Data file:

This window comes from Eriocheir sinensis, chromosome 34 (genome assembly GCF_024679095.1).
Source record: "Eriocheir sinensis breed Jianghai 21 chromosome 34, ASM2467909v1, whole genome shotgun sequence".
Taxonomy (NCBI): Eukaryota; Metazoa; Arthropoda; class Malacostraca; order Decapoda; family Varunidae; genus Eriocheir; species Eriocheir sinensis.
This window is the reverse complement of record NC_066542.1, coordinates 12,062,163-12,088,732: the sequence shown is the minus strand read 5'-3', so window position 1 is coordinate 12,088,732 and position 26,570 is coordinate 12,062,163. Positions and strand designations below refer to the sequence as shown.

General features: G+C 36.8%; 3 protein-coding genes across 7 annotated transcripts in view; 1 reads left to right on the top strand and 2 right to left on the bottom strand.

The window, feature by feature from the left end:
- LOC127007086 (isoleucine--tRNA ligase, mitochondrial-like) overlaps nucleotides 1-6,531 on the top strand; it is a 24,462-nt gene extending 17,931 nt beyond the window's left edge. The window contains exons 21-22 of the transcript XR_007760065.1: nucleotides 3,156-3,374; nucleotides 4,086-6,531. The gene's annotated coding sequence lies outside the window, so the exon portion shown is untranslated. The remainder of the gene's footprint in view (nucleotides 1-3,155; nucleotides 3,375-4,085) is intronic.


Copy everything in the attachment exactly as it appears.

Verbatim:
This window comes from Eriocheir sinensis, chromosome 34 (genome assembly GCF_024679095.1).
Source record: "Eriocheir sinensis breed Jianghai 21 chromosome 34, ASM2467909v1, whole genome shotgun sequence".
Taxonomy (NCBI): Eukaryota; Metazoa; Arthropoda; class Malacostraca; order Decapoda; family Varunidae; genus Eriocheir; species Eriocheir sinensis.
This window is the reverse complement of record NC_066542.1, coordinates 12,062,163-12,088,732: the sequence shown is the minus strand read 5'-3', so window position 1 is coordinate 12,088,732 and position 26,570 is coordinate 12,062,163. Positions and strand designations below refer to the sequence as shown.

General features: G+C 36.8%; 3 protein-coding genes across 7 annotated transcripts in view; 1 reads left to right on the top strand and 2 right to left on the bottom strand.

The window, feature by feature from the left end:
- LOC127007086 (isoleucine--tRNA ligase, mitochondrial-like) overlaps nucleotides 1-6,531 on the top strand; it is a 24,462-nt gene extending 17,931 nt beyond the window's left edge. The window contains exons 21-22 of the transcript XR_007760065.1: nucleotides 3,156-3,374; nucleotides 4,086-6,531. The gene's annotated coding sequence lies outside the window, so the exon portion shown is untranslated. The remainder of the gene's footprint in view (nucleotides 1-3,155; nucleotides 3,375-4,085) is intronic.